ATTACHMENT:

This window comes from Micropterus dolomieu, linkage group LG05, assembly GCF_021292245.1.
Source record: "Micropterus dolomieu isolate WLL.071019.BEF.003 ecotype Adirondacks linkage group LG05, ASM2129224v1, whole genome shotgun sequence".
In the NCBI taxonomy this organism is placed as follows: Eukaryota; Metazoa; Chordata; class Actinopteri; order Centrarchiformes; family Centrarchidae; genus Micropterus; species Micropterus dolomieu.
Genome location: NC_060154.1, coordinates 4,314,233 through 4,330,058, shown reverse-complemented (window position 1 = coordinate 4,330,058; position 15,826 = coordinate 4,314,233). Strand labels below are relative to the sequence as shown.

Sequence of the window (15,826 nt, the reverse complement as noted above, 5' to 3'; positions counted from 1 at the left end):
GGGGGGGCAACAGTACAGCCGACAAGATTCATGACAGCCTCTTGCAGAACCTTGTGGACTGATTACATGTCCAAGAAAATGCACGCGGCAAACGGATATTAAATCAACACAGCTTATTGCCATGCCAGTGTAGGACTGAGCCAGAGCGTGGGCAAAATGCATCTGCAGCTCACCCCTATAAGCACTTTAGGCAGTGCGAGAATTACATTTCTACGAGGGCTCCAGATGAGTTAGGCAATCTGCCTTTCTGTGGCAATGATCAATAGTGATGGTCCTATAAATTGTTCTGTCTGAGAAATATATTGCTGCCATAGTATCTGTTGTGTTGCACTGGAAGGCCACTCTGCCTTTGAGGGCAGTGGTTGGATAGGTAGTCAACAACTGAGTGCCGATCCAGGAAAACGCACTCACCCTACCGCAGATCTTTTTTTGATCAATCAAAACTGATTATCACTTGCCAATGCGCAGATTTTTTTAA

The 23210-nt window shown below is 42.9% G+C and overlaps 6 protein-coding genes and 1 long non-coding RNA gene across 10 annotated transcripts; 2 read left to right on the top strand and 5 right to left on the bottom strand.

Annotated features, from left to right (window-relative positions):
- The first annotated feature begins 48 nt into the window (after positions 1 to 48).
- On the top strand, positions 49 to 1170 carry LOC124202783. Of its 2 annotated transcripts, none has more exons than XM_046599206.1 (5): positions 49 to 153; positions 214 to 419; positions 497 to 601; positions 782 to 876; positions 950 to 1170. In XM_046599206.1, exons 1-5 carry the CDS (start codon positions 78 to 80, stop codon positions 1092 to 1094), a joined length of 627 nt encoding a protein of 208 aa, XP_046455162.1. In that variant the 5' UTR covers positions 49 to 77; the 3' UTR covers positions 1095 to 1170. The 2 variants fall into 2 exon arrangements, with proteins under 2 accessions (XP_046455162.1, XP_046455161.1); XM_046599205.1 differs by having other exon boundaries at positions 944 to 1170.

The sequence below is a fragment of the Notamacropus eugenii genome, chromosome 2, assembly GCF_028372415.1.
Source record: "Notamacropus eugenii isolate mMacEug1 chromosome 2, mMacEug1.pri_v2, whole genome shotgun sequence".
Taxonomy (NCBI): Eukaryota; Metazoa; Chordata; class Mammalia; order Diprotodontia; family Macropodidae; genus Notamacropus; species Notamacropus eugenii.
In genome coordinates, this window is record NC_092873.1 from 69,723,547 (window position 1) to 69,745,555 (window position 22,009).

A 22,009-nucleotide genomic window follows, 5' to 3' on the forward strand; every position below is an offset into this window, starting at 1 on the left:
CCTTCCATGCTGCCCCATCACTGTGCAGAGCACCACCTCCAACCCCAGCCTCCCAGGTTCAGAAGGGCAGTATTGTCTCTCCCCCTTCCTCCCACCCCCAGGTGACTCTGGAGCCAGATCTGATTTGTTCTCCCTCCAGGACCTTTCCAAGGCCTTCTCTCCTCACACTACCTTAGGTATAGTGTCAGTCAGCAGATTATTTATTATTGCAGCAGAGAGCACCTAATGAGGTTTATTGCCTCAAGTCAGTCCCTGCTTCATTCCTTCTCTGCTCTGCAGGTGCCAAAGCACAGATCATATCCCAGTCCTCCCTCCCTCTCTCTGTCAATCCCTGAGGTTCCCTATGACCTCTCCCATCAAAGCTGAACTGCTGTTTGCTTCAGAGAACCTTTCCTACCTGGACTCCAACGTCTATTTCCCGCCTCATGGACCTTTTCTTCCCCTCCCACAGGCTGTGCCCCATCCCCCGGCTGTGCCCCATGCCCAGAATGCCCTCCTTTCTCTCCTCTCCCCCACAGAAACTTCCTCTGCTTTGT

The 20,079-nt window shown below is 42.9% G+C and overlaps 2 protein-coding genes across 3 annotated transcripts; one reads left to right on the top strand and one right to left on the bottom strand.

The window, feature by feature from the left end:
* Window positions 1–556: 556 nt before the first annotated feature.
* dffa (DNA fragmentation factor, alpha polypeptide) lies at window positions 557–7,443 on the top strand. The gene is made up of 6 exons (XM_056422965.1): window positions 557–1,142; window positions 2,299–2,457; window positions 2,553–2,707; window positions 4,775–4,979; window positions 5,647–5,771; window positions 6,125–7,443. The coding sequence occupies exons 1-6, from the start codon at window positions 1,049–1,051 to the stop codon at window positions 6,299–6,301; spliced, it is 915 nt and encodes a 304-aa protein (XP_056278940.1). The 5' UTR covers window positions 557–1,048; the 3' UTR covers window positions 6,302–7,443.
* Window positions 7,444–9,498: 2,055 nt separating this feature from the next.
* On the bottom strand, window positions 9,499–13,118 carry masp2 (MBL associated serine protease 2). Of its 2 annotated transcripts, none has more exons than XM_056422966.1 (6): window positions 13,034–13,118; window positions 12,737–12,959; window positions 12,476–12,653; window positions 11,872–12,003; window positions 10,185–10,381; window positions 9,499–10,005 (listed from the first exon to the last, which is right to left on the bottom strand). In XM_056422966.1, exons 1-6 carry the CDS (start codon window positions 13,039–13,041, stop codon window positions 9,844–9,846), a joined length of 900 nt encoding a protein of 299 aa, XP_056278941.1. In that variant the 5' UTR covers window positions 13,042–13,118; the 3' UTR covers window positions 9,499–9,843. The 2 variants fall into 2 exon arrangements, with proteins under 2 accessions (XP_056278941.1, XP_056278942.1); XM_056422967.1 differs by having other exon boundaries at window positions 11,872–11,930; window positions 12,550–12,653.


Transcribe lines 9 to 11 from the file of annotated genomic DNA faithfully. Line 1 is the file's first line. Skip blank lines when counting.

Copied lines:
- The first annotated feature begins 48 nt into the window (after positions 1 to 48).
- On the top strand, positions 49 to 1170 carry LOC124202783. Of its 2 annotated transcripts, none has more exons than XM_046599206.1 (5): positions 49 to 153; positions 214 to 419; positions 497 to 601; positions 782 to 876; positions 950 to 1170. In XM_046599206.1, exons 1-5 carry the CDS (start codon positions 78 to 80, stop codon positions 1092 to 1094), a joined length of 627 nt encoding a protein of 208 aa, XP_046455162.1. In that variant the 5' UTR covers positions 49 to 77; the 3' UTR covers positions 1095 to 1170. The 2 variants fall into 2 exon arrangements, with proteins under 2 accessions (XP_046455162.1, XP_046455161.1); XM_046599205.1 differs by having other exon boundaries at positions 944 to 1170.

The sequence below is a fragment of the Notamacropus eugenii genome, chromosome 2, assembly GCF_028372415.1.